If the Middle East were only like soccer, things might be better understood.
French soccer star Zinedine Zidane head-butted his Italian rival Marco Materazzi at the end of the World Cup final. The violent action was captured on television and viewed with shock by the entire world.
Zidane, who happens to be Algerian, lost his temper claiming he was provoked by Materazzi, although he wouldn’t immediately disclose the exact nature of the provocation.
Days later, Zidane, maybe finally cooling off from his public temper tantrum, explained that Materazzi had insulted his mother and his sister several times during the sporting event. In the Arab World no one is allowed to insult “our women” more than we do.
Materazzi, anticipating Zidane’s public media appearances, held his own press conference moments before Zidane claiming that while he did insult Zidane’s sister, he never insulted Zidane’s mother.
Materazzi said he lost his mother and he would never say anything bad about someone else’s mother. Of course, had he lost a sister, too, would Materazzi have gone after Zidane’s dog, which is the Western tradition?
Boy, doesn’t this sound like the Palestinian-Israeli conflict?
It all depends
Materazzi may have provoked Zidane, but did that justify Zidane taking it one step further and hitting Materazzi?
I guess it all depends on whose side you are on. France or Italy. It is chillingly very similar to the ways the rest of the world views the Palestine-Israel conflict.
In the end, though, the Zidane-Materazzi matter didn’t mushroom into a wider conflict. No one on the Italian team cussed out the French guys, and none of the French players lined up to body-slam a few Italians.
And, as far as I can tell, the soccer spectators – who as a breed are often driven to gratuitous violence, anti-Semitism and wanton destruction – didn’t rampage and tear down the entire stadium.
But that is exactly what is happening in the Middle East.
The conflict between the Palestinians and the Israelis didn’t start yesterday. It’s been going on for years. So to say one side did something to the other to provoke each other is true only in so far as your loyalty in the conflict goes. If you support Israel, the Palestinians started it. If you support the Palestinians, Israel started it.
Meanwhile, people are dying on both sides, and instead of causing people to take pause, the increasing violence is pushing the already emotionally unstable Palestinian and Israeli publics into more heated demands for revenge.
Israelis and Palestinians have been head-butting each other for years, even when they have been allegedly negotiating “World Cup” level peace. The argument that Palestinians provoked Israel by attacking the Israeli tank and kidnapping the Israeli soldier is purely partisan rhetoric.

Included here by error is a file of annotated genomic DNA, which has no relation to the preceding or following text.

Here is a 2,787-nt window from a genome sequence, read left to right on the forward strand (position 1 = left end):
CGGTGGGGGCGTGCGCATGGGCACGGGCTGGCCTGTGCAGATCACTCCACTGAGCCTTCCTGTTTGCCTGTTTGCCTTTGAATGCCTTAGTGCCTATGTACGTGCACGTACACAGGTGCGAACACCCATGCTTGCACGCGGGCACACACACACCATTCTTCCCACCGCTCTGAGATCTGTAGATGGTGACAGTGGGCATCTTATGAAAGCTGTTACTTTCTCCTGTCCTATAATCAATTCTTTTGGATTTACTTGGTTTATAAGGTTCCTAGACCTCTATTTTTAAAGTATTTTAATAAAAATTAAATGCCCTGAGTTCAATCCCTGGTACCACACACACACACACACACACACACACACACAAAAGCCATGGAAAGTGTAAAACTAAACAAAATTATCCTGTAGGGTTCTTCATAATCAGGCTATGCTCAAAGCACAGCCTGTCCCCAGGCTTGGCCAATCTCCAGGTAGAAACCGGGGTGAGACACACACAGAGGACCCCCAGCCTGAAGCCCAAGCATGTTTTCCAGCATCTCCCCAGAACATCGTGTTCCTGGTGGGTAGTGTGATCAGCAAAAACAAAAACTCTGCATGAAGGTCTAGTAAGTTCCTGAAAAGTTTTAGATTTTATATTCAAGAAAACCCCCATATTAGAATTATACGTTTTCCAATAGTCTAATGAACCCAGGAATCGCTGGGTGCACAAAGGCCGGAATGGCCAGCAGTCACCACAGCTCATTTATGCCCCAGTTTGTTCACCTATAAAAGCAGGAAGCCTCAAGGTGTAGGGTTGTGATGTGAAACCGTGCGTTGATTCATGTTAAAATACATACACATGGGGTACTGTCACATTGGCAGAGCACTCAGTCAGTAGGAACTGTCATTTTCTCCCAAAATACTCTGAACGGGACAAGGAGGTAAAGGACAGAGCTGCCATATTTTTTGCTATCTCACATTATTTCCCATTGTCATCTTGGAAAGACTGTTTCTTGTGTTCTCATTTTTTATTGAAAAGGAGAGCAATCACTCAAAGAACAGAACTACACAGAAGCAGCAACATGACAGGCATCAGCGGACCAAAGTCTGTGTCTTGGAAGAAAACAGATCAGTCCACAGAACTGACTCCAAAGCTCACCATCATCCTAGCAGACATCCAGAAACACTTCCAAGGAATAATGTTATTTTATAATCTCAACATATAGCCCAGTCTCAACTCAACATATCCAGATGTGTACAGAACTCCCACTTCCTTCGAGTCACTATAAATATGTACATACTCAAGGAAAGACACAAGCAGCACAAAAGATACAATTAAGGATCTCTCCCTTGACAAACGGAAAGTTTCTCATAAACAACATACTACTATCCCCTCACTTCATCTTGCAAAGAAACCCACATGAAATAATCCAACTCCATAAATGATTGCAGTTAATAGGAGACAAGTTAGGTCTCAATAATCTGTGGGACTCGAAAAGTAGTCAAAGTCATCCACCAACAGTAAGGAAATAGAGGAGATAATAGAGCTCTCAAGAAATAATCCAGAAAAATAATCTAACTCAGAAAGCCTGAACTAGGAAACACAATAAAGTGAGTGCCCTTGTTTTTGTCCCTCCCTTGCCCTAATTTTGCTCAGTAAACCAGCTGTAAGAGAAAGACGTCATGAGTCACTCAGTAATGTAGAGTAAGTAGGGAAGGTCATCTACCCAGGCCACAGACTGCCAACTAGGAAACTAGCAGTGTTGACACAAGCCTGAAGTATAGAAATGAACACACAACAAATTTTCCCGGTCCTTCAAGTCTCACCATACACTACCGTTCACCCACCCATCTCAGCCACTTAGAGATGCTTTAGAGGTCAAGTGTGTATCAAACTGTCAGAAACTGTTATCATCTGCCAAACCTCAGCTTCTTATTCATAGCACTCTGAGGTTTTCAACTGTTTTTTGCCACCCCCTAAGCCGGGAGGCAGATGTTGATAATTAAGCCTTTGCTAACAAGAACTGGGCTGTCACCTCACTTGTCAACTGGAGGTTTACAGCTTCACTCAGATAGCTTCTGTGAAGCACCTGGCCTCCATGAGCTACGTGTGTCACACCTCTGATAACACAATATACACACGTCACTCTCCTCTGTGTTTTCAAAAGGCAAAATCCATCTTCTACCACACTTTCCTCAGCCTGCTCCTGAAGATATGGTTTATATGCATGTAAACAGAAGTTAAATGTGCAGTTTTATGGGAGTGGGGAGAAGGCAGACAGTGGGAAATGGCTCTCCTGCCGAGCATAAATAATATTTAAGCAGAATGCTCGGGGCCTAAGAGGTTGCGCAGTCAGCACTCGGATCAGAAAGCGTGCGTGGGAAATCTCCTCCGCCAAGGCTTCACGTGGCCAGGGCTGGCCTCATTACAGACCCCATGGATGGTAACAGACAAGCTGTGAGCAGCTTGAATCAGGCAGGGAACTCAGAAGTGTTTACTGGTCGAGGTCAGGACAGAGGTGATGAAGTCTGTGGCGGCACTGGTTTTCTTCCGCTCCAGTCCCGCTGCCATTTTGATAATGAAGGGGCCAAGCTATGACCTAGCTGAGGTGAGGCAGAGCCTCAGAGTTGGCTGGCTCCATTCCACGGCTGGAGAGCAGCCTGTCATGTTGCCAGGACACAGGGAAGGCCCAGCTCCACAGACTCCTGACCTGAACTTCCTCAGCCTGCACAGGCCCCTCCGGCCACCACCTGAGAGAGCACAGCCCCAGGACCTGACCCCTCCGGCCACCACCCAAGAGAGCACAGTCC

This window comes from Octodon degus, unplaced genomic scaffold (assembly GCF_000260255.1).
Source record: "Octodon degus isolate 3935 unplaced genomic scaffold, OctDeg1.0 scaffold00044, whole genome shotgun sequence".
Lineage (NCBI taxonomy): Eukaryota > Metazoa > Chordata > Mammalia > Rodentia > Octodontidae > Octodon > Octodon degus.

Palestinians respond that the Israelis kidnapped many Palestinian leaders just in the weeks before the incident, and even killed many civilians, and no one screamed terrorism!
Now, the conflict has widened even further as Hamas allies in the North, Hizbullah, have kidnapped several Israeli soldiers. Israel’s response is the same failed response it always employs: Inflicting excessive pain and suffering on civilian populations, mistakenly believing that the policy of pain will force Palestinians to give up their fight, and force Hizbullah to be weakened.
It won’t happen.
Hizbullah kidnaps and kills Israelis; Israel invades southern Lebanon, pummels nearby Lebanese villages and bombs the Beirut airport. Before Hizbullah got in on the action Israeli planes violated international air space and “buzzed” the home of Syrian President Bashar al-Assad, who most likely is giving financial and tactical assistance, if not spiritual support, to Hamas and Hizbullah.
Hizbullah then responds by lobbing missiles at Haifa, a city where, ironically, Palestinian citizens of Israel have decent relations with many Jewish citizens of Israel.
And of course, the escalation continues, at a rapid and uncontrollable pace.
Learning from soccer
Too bad it’s not like soccer, really. Too bad the Israelis just didn’t take their case to the international community to pressure Hizbullah. Too bad the Palestinians who felt aggrieved didn’t take their own case to the international community instead of reaching out and grabbing an Israeli soldier.
While the Israeli policy of responding to Palestinian violence with even greater violence is wrong and a failure, the Palestinian policy of responding to Israeli violence with violence is wrong, too.
Of course, one problem in all this is that Hamas and Hizbullah don’t sanction things like soccer, just as they also oppose by religious distortion normal human behavior like dancing, singing, smiling, joking, expressing secular views that don’t jive with the mullahs, or drinking alcohol.
Who's the 'loser'?
Still, had Materazzi called my mother or sister a bad name, I wouldn’t have made myself the guilty party by slamming my head against his chest on international TV. I would have exposed the poor sportsmanship of the Italian soccer star and let world opinion mete out the justice.
Sometimes, even when you act sensibly, there is no justice. Zidane might have just looked like a big whiner.
Tragically for his team, Zidane's action may have cost his team the championship in the final minutes of the game. He was ejected leaving his team one player short.
But in all honesty, a professional athlete who can’t take a little name-calling is probably the bigger loser, even if the provocation came from the other side.
You can apply the “who’s who” and “what’s what” of the above attempt at analogy to whomever you wish in the Palestine-Israel conflict as I know you will all do, based on whose side you support.
A few like me, however, will look at both sides and shake our heads in shame.
Ray Hanania is an award winning Palestinian American journalist, author and standup comedian. He can be reached at www.hanania.com